Paul Allen Hires Oren Etzioni for New Artificial Intelligence Push
Paul Allen has tapped one of Seattle’s foremost professor-entrepreneurs to lead an ambitious new institute tasked with expanding the frontiers of artificial intelligence research.
Dr. Oren Etzioni, a professor in the University of Washington Computer Science Department for more than two decades with a half dozen successful startup companies to his credit, began this week as executive director of the Allen Institute for Artificial Intelligence, based in Seattle.
Etzioni says the new endeavor is a “once-in-a-lifetime opportunity” for him personally and represents a potential boon to Seattle’s research-driven innovation economy, though it also means he is done being a company founder.
Allen, the Microsoft co-founder and polymath investor and philanthropist, has backed research into artificial intelligence (AI) since at least 2001, when he brought together researchers to create a “Digital Aristotle,” conceived as “a computer embodiment of an insightful teacher.” That effort continues today under the auspices of Project Halo, which is currently working on programs that can acquire knowledge from science texts, crowdsourcing, and some manual input, and then successfully pass high-school-level biology tests.
The AI institute is modeled on the nonprofit Allen Institute for Brain Science, which Allen established in 2003 and has backed to the tune of $500 million. That effort’s mission is “to accelerate the understanding of how the human brain works in health and disease” and is itself in the tradition of “big science” projects such as the Hubble Telescope and Large Hadron Collider.
At the new institute, Etzioni will focus on the cutting edge of artificial intelligence research, which has proven to be a moving target.
“Over the years, more and more technical problems have succumbed to AI techniques,” he says. “An example is speech recognition or computer chess. In fact, there’s an old adage that if it works, it ain’t AI, which means that once we figure out how to solve a problem that used to be core AI, people turn around and say ‘Well, that’s not really AI.'”
While efforts such as the 2011 Jeopardy-champion Watson computer from IBM are impressive, Etzioni says people in the field—including Allen and himself—feel that significant areas of research remain to be addressed. One example is what is sometimes called general intelligence, as opposed to savant-like machines that are good in a narrow arena, he says.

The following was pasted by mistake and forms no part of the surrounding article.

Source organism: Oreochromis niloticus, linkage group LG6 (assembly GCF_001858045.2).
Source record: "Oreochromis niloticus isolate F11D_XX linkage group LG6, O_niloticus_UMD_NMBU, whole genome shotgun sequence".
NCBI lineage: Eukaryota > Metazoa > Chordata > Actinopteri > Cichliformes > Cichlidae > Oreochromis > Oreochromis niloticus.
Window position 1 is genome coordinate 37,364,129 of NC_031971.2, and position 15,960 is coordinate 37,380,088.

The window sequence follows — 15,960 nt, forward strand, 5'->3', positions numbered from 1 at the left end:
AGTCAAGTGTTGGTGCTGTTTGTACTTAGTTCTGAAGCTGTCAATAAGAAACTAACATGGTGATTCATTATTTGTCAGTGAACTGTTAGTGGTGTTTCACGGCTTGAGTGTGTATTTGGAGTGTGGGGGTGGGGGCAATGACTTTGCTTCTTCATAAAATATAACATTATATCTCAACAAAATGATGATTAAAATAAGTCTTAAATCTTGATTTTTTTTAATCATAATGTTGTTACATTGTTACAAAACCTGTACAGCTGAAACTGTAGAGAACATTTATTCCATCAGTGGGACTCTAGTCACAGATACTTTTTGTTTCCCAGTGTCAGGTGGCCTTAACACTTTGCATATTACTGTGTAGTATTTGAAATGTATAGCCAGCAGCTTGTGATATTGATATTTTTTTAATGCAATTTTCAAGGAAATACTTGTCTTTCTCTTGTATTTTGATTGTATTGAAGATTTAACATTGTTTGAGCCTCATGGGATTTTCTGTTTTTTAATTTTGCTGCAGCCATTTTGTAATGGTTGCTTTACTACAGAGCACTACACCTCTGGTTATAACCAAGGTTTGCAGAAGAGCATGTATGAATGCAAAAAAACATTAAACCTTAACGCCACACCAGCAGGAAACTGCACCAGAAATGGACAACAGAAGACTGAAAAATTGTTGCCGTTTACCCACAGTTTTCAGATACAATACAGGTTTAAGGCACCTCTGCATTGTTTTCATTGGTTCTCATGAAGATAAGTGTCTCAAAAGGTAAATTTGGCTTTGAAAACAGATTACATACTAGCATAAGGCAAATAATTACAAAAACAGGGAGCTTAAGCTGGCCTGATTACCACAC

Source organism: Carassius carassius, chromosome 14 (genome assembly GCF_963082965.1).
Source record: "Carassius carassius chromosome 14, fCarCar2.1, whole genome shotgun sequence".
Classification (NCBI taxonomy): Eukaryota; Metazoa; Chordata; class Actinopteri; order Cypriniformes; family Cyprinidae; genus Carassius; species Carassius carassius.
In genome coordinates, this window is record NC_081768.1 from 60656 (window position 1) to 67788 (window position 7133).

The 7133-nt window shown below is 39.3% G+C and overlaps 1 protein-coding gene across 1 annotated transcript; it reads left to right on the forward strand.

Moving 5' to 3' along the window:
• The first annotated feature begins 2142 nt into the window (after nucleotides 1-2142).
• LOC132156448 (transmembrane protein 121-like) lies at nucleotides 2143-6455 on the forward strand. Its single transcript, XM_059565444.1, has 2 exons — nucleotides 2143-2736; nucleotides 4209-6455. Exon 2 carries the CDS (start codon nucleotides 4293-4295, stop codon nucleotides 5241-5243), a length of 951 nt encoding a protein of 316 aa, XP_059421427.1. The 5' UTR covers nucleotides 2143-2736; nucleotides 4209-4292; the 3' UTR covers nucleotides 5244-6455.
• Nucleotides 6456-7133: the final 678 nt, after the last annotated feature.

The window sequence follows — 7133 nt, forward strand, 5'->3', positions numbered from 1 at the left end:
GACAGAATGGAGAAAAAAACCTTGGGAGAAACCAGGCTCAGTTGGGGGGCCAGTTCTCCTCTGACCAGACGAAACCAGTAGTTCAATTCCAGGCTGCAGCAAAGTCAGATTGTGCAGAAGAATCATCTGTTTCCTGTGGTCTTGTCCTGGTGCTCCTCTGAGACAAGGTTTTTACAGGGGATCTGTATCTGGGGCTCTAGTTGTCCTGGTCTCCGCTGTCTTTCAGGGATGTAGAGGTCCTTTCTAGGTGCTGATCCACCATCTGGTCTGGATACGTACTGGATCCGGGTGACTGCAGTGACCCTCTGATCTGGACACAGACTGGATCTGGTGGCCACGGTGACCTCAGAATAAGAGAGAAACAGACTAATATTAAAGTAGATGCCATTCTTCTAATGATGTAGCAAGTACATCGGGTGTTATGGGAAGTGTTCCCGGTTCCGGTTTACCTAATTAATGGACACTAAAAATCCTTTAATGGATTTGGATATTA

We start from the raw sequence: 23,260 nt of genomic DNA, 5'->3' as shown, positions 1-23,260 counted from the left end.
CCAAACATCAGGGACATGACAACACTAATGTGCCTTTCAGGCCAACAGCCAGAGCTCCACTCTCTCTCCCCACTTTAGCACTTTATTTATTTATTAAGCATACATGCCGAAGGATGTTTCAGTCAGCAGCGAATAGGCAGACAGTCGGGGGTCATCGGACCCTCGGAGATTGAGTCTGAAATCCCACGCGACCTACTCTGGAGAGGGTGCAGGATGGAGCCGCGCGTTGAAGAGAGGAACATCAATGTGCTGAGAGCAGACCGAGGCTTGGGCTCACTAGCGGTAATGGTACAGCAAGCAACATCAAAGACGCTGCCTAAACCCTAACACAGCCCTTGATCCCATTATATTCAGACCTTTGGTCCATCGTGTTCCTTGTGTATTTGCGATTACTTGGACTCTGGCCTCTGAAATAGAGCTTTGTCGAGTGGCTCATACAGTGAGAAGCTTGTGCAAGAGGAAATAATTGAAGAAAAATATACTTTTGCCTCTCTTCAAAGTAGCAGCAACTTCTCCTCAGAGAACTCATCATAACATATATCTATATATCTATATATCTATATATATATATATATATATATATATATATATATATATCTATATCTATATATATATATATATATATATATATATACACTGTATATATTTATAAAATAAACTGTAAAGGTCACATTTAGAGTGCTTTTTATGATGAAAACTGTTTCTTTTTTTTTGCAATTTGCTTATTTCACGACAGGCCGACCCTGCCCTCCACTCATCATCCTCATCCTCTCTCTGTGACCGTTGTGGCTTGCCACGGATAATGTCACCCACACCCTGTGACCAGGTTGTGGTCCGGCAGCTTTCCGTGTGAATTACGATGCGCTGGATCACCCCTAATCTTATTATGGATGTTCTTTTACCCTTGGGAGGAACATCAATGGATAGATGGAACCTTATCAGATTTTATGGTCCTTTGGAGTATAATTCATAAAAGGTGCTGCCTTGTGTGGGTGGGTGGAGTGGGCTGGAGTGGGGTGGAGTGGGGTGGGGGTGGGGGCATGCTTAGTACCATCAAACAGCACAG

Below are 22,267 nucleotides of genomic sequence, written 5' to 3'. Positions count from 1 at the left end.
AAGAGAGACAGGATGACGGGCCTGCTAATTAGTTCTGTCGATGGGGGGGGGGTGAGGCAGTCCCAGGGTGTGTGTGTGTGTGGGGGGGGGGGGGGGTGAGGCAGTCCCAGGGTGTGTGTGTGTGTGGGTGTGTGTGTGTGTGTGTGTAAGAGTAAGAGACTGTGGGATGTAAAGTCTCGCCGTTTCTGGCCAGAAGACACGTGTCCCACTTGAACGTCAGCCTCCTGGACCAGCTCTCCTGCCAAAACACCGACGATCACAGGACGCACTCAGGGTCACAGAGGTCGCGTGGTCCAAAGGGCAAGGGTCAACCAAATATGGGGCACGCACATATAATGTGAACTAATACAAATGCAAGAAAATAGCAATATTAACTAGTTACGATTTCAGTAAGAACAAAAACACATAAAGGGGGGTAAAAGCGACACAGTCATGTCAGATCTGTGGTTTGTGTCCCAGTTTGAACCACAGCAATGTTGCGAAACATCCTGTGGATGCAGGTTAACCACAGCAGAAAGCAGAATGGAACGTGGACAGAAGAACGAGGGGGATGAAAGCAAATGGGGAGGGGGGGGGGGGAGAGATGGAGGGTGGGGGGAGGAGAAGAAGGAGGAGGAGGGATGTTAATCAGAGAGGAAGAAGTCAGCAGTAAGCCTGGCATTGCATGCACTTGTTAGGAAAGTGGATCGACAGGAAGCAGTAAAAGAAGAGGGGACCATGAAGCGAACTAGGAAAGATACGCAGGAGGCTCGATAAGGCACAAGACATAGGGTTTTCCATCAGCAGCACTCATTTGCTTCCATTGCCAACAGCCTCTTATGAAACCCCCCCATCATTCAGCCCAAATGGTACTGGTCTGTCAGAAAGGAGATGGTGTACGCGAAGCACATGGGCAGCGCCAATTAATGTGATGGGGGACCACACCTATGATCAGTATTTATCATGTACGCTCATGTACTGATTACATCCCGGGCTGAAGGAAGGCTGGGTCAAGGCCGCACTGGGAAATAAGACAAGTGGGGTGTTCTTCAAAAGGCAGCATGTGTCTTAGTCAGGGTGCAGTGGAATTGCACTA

It’s “the ability for a program to really know something,” Etzioni says. As he points out, people quip that Watson won Jeopardy—but it didn’t know it won.
“To some extent that kind of refers to consciousness, which is another dimension to this, but the point is, to what extent does the program have basic knowledge and reasoning capability, and how intelligent can it be if it doesn’t?” he says.
Etzioni says there are potentially life-saving practical applications of AI in fields such as medicine, where a “tireless medical assistant who keeps up with all the literature on your behalf” could help physicians avoid errors or extend better care to underserved parts of the world. (He does not suggest, however, that a computer could replace a doctor’s bedside manner or emotional intelligence.)
Such an assistant would need the ability to acquire “high-quality, encyclopedic knowledge that you can draw upon to make diagnoses, identify side effects of drugs, et cetera,” he says, and to do it as fields like medicine are faced with ever-expanding amounts of new data and research.
“It’s not enough that we can codify some small number of things. There’s just so much knowledge being produced that you need to figure out how to put that into the computer in a scalable way, and that’s one of our big challenges with AI, too,” Etzioni says.
Etzioni hopes the institute will benefit from the existing AI expertise already present in the region at Project Halo, as well as Microsoft Research and the University of Washington, among others. “I’m both going to be gently competitive with these places—because I want to hire the best and the brightest and so do they—but at the same time highly collaborative because we can’t do everything, and we’re part of this really exciting ecosystem,” he says.
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